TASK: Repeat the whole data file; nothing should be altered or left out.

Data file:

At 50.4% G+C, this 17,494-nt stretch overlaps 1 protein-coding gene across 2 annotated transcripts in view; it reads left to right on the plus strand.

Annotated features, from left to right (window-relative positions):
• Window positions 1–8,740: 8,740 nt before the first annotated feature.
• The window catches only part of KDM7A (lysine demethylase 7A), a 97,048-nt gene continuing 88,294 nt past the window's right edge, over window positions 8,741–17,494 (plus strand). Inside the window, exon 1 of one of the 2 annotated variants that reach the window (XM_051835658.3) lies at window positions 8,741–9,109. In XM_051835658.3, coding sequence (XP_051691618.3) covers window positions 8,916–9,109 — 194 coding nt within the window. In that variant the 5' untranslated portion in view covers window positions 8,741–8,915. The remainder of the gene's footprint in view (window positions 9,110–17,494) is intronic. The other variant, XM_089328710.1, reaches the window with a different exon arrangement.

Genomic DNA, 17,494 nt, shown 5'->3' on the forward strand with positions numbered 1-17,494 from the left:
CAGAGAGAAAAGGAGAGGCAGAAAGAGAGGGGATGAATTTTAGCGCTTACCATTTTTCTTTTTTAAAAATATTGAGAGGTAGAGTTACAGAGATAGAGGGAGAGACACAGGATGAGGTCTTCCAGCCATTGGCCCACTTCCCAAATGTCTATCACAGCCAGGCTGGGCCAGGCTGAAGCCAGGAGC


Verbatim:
At 50.4% G+C, this 17,494-nt stretch overlaps 1 protein-coding gene across 2 annotated transcripts in view; it reads left to right on the plus strand.

Annotated features, from left to right (window-relative positions):
• Window positions 1–8,740: 8,740 nt before the first annotated feature.
• The window catches only part of KDM7A (lysine demethylase 7A), a 97,048-nt gene continuing 88,294 nt past the window's right edge, over window positions 8,741–17,494 (plus strand). Inside the window, exon 1 of one of the 2 annotated variants that reach the window (XM_051835658.3) lies at window positions 8,741–9,109. In XM_051835658.3, coding sequence (XP_051691618.3) covers window positions 8,916–9,109 — 194 coding nt within the window. In that variant the 5' untranslated portion in view covers window positions 8,741–8,915. The remainder of the gene's footprint in view (window positions 9,110–17,494) is intronic. The other variant, XM_089328710.1, reaches the window with a different exon arrangement.

Genomic DNA, 17,494 nt, shown 5'->3' on the forward strand with positions numbered 1-17,494 from the left:
CAGAGAGAAAAGGAGAGGCAGAAAGAGAGGGGATGAATTTTAGCGCTTACCATTTTTCTTTTTTAAAAATATTGAGAGGTAGAGTTACAGAGATAGAGGGAGAGACACAGGATGAGGTCTTCCAGCCATTGGCCCACTTCCCAAATGTCTATCACAGCCAGGCTGGGCCAGGCTGAAGCCAGGAGC